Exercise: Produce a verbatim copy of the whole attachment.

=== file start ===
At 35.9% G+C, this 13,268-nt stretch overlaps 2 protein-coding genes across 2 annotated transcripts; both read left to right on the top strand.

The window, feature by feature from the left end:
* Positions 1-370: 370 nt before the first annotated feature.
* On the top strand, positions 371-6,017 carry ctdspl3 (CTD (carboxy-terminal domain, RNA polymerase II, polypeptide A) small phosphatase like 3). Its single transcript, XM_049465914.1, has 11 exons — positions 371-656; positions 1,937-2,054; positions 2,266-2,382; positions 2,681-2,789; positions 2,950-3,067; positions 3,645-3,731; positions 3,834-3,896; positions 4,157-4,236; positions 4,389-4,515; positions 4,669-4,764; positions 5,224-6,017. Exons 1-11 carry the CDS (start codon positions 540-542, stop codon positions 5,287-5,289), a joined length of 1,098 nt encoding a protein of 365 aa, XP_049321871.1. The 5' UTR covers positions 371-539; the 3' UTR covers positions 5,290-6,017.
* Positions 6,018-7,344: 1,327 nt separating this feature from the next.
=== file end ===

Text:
At 35.9% G+C, this 13,268-nt stretch overlaps 2 protein-coding genes across 2 annotated transcripts; both read left to right on the top strand.

The window, feature by feature from the left end:
* Positions 1-370: 370 nt before the first annotated feature.
* On the top strand, positions 371-6,017 carry ctdspl3 (CTD (carboxy-terminal domain, RNA polymerase II, polypeptide A) small phosphatase like 3). Its single transcript, XM_049465914.1, has 11 exons — positions 371-656; positions 1,937-2,054; positions 2,266-2,382; positions 2,681-2,789; positions 2,950-3,067; positions 3,645-3,731; positions 3,834-3,896; positions 4,157-4,236; positions 4,389-4,515; positions 4,669-4,764; positions 5,224-6,017. Exons 1-11 carry the CDS (start codon positions 540-542, stop codon positions 5,287-5,289), a joined length of 1,098 nt encoding a protein of 365 aa, XP_049321871.1. The 5' UTR covers positions 371-539; the 3' UTR covers positions 5,290-6,017.
* Positions 6,018-7,344: 1,327 nt separating this feature from the next.